The Rosh Yeshiva of Yeshivat Har Etzion, Rabbi Moshe Lichtenstein, requested that Noam Party leader Avi Maoz personally apologize to rabbis from the yeshiva after Maoz stated in an interview that "Har Etzion will not take control" of the religious public education system.
How it all started
Maoz made the comments after Education Minister Yifat Shasha Biton announced last week that she would present candidates for the Council for State-Religious Education, including a number of rabbis and rabbaniot connected to the Har Etzion Yeshiva.
"Har Etzion will not take over here."Noam Party leader Avi Maoz
"Appointing a [Council for State-Religious Education] during an election is exactly what is not done in a democracy, and therefore it is illegal, any appointment that was made during an election will be canceled after the election," Maoz told Kipa news on Thursday. "This is a list in which Yeshiva Har Etzion has four members, this is an attempt to take over by Deputy Religious Services Minister Matan Kahana, those minor and marginal rabbis will be in the [Council for State-Religious Education], Har Etzion will not take over here."
Maoz apologized for his remarks the day after, stating in a letter to the yeshiva that his remarks were "invalid and inappropriate."
"Although my criticism of the abducted appointment to the [Council for State-Religious Education], on the eve of elections, of the bias of the State-Religious Education leadership in a specific direction that the Deputy Minister of Religious Affairs Matan Kahana is striving for, and of the inappropriate weight given to a very specific group, still stands, but what I said should not have been said, and I apologize and ask for forgiveness for the hurtful things that were said towards you, during the course of the interview, and ask that you accept my apology."
Har Etzion rosh yeshiva respond to Maoz
On Sunday, the head of the yeshiva, Lichtenstein, sent a letter in response to Maoz, stating that any harm to the yeshiva was completely forgiven and expressing appreciation for the Noam Party leader's step in apologizing.
"Despite this, I will stress the obvious, which is that I and my fellow rosh yeshivas can forgive the attack on the institution. However, the personal attack on specific individuals who were called minor requires a personal apology to them since only they are authorized to forgive the insult hurled at them. I'm sure you will want to contact them directly - if this has not already been done - and talk with them," added Lichtenstein.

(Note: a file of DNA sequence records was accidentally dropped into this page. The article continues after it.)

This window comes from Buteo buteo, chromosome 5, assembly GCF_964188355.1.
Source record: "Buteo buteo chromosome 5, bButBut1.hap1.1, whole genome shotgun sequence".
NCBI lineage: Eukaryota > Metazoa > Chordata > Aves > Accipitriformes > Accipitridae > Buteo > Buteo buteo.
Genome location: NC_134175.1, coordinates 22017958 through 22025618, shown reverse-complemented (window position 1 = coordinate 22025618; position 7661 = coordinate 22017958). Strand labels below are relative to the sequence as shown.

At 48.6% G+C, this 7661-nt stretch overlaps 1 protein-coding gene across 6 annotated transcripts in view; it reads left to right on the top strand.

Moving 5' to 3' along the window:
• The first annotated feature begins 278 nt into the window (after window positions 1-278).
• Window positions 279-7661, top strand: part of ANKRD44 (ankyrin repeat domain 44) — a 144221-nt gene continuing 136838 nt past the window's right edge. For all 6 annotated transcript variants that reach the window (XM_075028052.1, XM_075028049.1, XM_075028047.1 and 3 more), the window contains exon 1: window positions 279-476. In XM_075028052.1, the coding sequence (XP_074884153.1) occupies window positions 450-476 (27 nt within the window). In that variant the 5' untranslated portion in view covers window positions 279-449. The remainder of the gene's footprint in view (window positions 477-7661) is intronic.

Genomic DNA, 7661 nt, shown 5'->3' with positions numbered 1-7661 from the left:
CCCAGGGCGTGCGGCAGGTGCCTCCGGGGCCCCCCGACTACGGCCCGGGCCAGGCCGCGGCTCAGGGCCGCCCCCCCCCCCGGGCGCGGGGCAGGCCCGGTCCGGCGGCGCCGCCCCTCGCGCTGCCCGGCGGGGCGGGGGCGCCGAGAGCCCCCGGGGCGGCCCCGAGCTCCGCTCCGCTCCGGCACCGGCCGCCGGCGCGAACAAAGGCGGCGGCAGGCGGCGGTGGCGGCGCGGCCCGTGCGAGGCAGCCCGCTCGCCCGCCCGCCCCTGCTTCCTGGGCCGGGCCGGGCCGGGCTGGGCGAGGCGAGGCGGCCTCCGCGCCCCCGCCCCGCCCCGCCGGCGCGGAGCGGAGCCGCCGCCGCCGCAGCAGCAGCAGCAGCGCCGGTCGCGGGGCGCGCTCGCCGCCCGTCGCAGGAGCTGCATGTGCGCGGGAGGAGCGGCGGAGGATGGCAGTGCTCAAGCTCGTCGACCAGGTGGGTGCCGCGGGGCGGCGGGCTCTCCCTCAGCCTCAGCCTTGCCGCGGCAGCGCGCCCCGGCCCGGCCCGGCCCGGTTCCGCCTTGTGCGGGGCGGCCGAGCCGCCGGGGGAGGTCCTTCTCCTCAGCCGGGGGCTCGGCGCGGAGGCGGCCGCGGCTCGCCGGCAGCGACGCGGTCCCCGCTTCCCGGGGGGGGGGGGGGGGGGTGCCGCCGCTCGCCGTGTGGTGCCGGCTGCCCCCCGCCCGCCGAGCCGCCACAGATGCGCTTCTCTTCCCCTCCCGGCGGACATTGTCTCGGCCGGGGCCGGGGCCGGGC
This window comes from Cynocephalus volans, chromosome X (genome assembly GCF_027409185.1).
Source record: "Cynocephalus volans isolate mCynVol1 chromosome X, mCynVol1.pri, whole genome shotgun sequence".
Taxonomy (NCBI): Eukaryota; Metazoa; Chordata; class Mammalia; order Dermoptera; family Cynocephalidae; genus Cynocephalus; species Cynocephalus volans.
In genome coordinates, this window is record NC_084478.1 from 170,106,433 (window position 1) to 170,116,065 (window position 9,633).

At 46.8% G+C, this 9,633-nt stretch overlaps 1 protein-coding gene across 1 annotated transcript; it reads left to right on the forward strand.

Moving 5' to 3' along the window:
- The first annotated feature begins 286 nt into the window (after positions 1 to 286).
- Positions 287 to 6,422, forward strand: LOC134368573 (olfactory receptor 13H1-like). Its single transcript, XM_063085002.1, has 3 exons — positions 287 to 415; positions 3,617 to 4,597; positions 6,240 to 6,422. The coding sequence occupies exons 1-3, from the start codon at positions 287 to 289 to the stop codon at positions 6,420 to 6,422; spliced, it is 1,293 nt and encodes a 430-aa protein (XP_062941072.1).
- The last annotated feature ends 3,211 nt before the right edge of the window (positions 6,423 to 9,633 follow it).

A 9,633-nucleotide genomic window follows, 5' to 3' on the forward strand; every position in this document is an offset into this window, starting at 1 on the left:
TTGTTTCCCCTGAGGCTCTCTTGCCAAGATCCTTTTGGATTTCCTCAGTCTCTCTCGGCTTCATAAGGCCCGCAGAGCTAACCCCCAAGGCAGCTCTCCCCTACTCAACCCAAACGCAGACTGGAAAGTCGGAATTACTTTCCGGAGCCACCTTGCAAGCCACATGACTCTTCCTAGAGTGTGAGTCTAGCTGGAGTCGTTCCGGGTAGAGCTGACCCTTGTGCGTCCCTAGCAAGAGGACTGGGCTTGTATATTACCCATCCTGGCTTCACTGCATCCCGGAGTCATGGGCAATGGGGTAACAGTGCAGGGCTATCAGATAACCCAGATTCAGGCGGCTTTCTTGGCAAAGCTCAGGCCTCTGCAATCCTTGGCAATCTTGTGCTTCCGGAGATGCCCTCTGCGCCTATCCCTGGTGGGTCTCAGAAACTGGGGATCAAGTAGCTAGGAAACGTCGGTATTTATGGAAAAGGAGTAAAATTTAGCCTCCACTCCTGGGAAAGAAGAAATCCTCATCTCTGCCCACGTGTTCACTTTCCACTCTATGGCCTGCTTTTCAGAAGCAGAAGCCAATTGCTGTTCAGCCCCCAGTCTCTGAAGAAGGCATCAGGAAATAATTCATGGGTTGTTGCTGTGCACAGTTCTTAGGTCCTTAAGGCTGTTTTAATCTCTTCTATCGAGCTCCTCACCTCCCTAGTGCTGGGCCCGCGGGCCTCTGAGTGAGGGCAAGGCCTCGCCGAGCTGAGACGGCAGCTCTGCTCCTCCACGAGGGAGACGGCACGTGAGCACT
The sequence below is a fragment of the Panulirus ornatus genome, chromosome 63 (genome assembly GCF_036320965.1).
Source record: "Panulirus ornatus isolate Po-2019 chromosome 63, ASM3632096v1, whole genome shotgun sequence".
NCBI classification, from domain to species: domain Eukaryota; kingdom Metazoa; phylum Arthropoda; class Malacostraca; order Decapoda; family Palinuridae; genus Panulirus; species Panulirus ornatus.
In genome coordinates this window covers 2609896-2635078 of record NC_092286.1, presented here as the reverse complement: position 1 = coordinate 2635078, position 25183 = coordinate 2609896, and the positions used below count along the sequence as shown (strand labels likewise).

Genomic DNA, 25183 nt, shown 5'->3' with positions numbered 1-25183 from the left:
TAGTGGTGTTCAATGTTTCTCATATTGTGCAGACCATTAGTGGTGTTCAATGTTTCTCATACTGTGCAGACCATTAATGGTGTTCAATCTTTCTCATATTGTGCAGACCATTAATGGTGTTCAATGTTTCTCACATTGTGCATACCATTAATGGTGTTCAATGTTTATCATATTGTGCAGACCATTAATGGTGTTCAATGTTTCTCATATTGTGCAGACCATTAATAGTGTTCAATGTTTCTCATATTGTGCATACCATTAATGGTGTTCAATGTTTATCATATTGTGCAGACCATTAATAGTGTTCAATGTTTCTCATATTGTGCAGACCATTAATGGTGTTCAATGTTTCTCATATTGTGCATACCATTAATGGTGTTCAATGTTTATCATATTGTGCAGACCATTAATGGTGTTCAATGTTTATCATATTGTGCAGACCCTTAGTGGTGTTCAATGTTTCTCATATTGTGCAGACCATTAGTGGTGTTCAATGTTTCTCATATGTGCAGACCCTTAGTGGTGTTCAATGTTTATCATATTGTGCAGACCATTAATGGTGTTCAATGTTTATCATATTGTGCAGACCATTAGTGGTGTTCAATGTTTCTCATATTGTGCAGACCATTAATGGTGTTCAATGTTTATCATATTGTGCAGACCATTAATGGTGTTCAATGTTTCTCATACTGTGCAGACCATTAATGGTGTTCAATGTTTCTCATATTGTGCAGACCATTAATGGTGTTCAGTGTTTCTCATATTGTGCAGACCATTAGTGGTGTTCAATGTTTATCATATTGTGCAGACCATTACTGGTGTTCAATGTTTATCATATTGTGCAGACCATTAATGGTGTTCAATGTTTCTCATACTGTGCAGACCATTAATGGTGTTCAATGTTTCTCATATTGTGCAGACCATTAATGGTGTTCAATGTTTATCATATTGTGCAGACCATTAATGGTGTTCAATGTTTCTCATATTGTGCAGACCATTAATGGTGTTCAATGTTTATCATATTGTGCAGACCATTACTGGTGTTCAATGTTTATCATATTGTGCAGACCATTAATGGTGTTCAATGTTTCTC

The rosh yeshiva also invited Maoz to take this opportunity in order to form a real dialogue on disagreements between the two sides.
"I invite you, together with other figures from the educational and rabbinic world, to come and speak with us in an honest, open and deep way on these questions. We would be delighted to hear your approach to public and educational questions on the agenda and to present to you our educational approach and guiding philosophy so that you can hear it from the primary source (as I do not know if you or your colleagues have ever held a deep conversation with educational figures connected to our yeshiva or heard conversations/classes in our beit midrash), and then you can challenge and criticize [our worldview] and present before us your guiding philosophy and positions on these questions and hear our response."
Lichtenstein warned Maoz against delving too far into politics, stressing that the current political environment is tense and competitive and that, in his view, this environment is "the source" of Maoz's statements. "The ability to discuss matters and set a proper example for holding a dispute for the sake of heaven is doubly important [now]."
The rosh yeshiva additionally stressed that Yeshivat Har Etzion does not present a "list of candidates" to the Council for State-Religious Education and that the members of the council are not representing the yeshiva.
'Should there be equal representation in the rabbinate as well?'
In the letter, the rosh yeshiva also addressed a question to the Noam Party leader, stressing that Maoz's main complaint was about an imbalance in the Council for State-Religious Education.
"On a principled level, I definitely agree that it is appropriate to appoint a balanced body that reflects different and diverse educational approaches and not to give one approach all the control," wrote Lichtenstein. "And here I ask whether you and/or your senders agree that this principle is two-way, meaning that even in other public bodies (for example, the Bnei Akiva Plenum, the Chief Rabbinate Council, etc.) there should be a balance in which all approaches are represented and are there other bodies besides the [Council for State-Religious Education] in which you think there should be a balanced and adequate representation of all opinions and approaches?"
The Chief Rabbinate Council is almost entirely composed of Haredi rabbis with little to no representation from other branches of the Jewish community.